While the Internet we are using today offers access to content and information through connectivity to web pages and to multiple terminals (e.g. mobiles, TV), the Internet of things (IoT), which is currently under development, consists in the interconnectivity of our physical environment and everyday objects. This can take different forms, for instance:
– A car being able to report the status of its different subsystems using communicating embedded sensors to alert its owner about dysfunctions or failures.
– A fridge being able to send information to smartphones about its content while people are shopping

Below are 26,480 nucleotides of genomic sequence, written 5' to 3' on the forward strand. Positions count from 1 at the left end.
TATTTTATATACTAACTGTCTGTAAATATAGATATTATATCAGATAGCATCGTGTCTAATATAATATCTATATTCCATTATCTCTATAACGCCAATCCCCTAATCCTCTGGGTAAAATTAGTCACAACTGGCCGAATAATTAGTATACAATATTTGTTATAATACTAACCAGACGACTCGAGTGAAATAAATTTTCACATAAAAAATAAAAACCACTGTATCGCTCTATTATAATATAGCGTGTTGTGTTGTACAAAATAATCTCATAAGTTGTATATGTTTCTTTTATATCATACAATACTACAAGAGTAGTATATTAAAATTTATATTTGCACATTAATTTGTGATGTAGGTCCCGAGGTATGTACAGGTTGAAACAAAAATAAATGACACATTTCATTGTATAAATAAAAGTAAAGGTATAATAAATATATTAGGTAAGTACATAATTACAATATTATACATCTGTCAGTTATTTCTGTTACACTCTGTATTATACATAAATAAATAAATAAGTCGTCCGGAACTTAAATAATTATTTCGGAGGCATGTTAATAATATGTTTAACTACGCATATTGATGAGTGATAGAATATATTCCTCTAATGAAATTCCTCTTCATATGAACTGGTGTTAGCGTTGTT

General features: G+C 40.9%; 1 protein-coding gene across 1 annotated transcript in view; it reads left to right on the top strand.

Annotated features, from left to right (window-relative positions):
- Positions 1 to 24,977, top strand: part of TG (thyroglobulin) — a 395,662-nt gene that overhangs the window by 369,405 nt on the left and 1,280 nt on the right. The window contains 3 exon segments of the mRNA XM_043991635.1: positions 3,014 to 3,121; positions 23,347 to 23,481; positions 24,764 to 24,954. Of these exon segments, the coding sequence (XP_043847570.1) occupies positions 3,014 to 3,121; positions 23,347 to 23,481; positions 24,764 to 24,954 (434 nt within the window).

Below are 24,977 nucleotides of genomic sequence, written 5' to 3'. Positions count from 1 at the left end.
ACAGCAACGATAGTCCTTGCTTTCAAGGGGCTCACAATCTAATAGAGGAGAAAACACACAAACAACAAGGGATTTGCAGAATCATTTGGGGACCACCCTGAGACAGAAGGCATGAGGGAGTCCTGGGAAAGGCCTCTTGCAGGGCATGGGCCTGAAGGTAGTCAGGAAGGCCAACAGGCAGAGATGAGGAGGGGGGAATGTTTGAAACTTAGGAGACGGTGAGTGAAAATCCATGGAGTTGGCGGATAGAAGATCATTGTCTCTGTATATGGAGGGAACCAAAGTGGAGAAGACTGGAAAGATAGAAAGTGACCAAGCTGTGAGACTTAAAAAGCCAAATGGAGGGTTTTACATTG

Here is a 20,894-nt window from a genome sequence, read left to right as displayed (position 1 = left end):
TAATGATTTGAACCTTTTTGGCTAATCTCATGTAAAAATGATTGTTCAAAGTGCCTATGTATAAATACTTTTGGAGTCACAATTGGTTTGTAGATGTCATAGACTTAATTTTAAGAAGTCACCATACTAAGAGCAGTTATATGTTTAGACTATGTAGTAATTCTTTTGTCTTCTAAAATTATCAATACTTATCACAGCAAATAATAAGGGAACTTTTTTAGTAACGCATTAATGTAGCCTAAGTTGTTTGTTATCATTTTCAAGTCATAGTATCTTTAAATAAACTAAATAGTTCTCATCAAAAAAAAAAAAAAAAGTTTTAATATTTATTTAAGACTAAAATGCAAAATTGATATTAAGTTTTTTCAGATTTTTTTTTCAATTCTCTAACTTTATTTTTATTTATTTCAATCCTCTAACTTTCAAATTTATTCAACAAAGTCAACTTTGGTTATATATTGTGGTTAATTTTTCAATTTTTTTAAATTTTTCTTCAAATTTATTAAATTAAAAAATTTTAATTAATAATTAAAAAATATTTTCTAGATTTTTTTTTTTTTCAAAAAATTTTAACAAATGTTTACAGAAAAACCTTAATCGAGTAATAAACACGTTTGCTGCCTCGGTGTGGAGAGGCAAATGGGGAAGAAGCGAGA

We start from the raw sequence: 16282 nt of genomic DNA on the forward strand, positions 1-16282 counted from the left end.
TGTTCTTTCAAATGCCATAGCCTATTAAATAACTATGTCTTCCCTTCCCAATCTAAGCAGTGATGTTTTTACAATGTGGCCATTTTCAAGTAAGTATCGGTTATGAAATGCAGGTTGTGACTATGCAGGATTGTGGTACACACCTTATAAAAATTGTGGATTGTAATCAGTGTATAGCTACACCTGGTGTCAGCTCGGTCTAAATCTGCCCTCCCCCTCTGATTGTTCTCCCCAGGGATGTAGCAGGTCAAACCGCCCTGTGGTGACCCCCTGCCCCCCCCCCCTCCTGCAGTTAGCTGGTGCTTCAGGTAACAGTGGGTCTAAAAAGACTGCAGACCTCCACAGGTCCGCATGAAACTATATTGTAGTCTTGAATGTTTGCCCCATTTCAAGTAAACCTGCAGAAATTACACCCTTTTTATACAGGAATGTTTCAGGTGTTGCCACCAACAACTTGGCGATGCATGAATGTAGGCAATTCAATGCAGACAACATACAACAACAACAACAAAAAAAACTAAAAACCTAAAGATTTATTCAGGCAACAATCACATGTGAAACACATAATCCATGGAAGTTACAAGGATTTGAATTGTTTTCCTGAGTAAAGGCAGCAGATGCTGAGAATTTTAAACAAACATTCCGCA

– A coffee machine being able to evaluate its coffee reserve and to order new stocks according to its needs
– Health monitoring devices being able to send information on health status to medical centres
AGE strongly welcomes the new consultation on the IoT, which was closed the 10th of July, recognising the significant progresses it could allow to address societal challenges and to improve daily life of the growing number of older people across the EU. AGE took this opportunity to call for privacy, safety and security protection, especially when such applications deal with sensitive data, i.e. health status, and when they might be used by more vulnerable groups.